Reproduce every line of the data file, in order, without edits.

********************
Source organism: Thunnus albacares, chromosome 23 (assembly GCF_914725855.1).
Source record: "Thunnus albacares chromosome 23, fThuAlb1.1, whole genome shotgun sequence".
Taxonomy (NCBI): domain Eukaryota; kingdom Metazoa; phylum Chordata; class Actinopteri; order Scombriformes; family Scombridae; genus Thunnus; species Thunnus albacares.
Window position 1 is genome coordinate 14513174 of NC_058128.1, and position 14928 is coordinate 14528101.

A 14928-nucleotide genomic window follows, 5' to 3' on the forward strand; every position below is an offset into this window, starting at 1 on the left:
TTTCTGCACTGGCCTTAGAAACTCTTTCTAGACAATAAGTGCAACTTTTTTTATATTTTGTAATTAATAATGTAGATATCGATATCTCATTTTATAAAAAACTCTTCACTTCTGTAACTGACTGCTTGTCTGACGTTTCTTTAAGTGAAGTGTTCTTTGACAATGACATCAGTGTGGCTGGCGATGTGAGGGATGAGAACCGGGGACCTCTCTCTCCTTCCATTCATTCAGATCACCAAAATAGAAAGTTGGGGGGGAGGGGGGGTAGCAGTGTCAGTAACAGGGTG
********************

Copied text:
Source organism: Thunnus albacares, chromosome 23 (assembly GCF_914725855.1).
Source record: "Thunnus albacares chromosome 23, fThuAlb1.1, whole genome shotgun sequence".
Taxonomy (NCBI): domain Eukaryota; kingdom Metazoa; phylum Chordata; class Actinopteri; order Scombriformes; family Scombridae; genus Thunnus; species Thunnus albacares.
Window position 1 is genome coordinate 14513174 of NC_058128.1, and position 14928 is coordinate 14528101.

A 14928-nucleotide genomic window follows, 5' to 3' on the forward strand; every position below is an offset into this window, starting at 1 on the left:
TTTCTGCACTGGCCTTAGAAACTCTTTCTAGACAATAAGTGCAACTTTTTTTATATTTTGTAATTAATAATGTAGATATCGATATCTCATTTTATAAAAAACTCTTCACTTCTGTAACTGACTGCTTGTCTGACGTTTCTTTAAGTGAAGTGTTCTTTGACAATGACATCAGTGTGGCTGGCGATGTGAGGGATGAGAACCGGGGACCTCTCTCTCCTTCCATTCATTCAGATCACCAAAATAGAAAGTTGGGGGGGAGGGGGGGTAGCAGTGTCAGTAACAGGGTG